Some attempts to sum up what Lindsay was trying to say in A Voyage to Arcturus, in one line:
"Maskull's adventures are a symbolic account of men's experience in the world."— The Great Shadow House
[Lindsay] "believes that all human beings are stuck on a fly paper of delusions, and the glue is mixed with sugar — pleasure...it is only through pain...that man glimpses the 'sublime' of which he is capable, and which is his true element... Everything on Arcturus is the creation of the Devil. And Maskull will have to learn this, step by step."— "Lindsay as Novelist and Mystic", The Strange Genius of David Lindsay
[The story is a] "remorseless drive to death, beyond the pleasure/pain principle... It is that singular kind of nightmare...in which you encounter a series of terrifying faces, and only gradually do you come to realise that these faces are terrified, and that you are the cause of the terror."— Agon, p. 208, 215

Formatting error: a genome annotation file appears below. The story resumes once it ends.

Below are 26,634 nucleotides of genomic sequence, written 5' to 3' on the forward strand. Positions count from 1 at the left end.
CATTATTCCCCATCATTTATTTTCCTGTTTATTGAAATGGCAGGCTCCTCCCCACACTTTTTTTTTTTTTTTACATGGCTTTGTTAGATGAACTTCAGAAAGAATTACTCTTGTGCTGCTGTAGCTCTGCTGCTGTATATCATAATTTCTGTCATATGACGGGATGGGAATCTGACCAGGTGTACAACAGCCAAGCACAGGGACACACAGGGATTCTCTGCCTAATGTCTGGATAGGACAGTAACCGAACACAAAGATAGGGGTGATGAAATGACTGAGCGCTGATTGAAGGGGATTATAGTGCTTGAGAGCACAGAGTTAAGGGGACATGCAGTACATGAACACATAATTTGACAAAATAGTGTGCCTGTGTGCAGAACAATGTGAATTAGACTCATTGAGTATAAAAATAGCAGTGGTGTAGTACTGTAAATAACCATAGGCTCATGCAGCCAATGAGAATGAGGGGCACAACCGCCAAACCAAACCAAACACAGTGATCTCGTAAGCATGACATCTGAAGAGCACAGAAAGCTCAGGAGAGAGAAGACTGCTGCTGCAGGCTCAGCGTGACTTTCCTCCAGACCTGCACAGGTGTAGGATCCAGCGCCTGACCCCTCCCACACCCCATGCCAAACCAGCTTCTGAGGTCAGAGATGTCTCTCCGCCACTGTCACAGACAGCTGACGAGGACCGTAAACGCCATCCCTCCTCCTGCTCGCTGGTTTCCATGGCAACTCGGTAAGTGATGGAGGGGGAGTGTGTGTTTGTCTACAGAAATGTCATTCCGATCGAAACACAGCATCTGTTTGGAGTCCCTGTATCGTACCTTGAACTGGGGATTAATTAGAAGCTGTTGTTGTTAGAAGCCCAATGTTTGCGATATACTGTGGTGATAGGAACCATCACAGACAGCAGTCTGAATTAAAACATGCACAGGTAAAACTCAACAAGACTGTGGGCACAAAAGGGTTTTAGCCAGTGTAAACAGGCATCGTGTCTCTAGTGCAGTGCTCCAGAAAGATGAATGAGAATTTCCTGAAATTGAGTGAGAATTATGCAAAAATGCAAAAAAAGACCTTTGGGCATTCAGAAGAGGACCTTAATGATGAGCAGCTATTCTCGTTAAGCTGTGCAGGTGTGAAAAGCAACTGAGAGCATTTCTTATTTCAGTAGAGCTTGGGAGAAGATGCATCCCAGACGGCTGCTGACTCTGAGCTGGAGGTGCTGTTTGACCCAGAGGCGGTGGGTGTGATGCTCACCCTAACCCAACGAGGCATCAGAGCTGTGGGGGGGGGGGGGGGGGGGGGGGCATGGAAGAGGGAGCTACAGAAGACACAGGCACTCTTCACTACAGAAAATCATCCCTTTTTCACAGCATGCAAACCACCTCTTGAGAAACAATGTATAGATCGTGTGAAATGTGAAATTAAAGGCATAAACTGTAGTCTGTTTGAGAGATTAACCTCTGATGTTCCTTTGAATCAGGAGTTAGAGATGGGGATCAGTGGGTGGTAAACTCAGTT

"If A Voyage to Arcturus is less a novel than it is private kabbalah, then we must assume that it maps both the inner and the outer Universe, that it at once describes the clashing forces of the cosmos as perceived by Lindsay, and the equally tumultuous opposing powers defining his interior landscape."— "Prism and Pentecost: David Lindsay and the British Apocalypse", A Voyage to Arcturus (Savoy Books), p.xvi
"Lindsay believed that forms of natural appearance are all illusory; matter is only permanent in the perceived world, and matter is only Will perceived."— David Lindsay: Starmont Reader's Guide
"Maskull seems to be seeking enlightenment, but it isn't just a story about the quest for wisdom: it would be far duller if it were. It's riven with passion and violence, and haunted by mystery."
"This is not a common story of adventure. Rather, it is a story of the most dangerous journey in the world, the journey into the self and beyond the self."— Introduction, A Voyage to Arcturus (Macmillan, Ballantine editions)